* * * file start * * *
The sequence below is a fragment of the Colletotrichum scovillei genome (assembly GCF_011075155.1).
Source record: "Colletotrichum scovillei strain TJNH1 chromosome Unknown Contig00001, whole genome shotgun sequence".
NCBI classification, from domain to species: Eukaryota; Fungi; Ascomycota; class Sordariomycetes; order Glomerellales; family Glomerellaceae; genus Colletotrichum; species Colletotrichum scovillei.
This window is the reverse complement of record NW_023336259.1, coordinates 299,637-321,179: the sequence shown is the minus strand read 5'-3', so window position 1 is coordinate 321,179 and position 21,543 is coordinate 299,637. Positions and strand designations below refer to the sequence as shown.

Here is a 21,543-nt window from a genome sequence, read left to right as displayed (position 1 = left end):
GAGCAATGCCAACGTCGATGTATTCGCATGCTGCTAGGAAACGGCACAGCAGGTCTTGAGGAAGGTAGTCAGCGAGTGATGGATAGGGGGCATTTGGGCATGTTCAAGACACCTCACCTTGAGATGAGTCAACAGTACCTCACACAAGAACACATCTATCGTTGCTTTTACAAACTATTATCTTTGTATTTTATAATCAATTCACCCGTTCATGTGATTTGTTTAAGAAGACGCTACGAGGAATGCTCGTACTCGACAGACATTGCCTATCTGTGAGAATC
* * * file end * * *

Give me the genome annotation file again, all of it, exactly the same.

The sequence below is a fragment of the Colletotrichum scovillei genome (assembly GCF_011075155.1).
Source record: "Colletotrichum scovillei strain TJNH1 chromosome Unknown Contig00001, whole genome shotgun sequence".
NCBI classification, from domain to species: Eukaryota; Fungi; Ascomycota; class Sordariomycetes; order Glomerellales; family Glomerellaceae; genus Colletotrichum; species Colletotrichum scovillei.
This window is the reverse complement of record NW_023336259.1, coordinates 299,637-321,179: the sequence shown is the minus strand read 5'-3', so window position 1 is coordinate 321,179 and position 21,543 is coordinate 299,637. Positions and strand designations below refer to the sequence as shown.

Here is a 21,543-nt window from a genome sequence, read left to right as displayed (position 1 = left end):
GAGCAATGCCAACGTCGATGTATTCGCATGCTGCTAGGAAACGGCACAGCAGGTCTTGAGGAAGGTAGTCAGCGAGTGATGGATAGGGGGCATTTGGGCATGTTCAAGACACCTCACCTTGAGATGAGTCAACAGTACCTCACACAAGAACACATCTATCGTTGCTTTTACAAACTATTATCTTTGTATTTTATAATCAATTCACCCGTTCATGTGATTTGTTTAAGAAGACGCTACGAGGAATGCTCGTACTCGACAGACATTGCCTATCTGTGAGAATC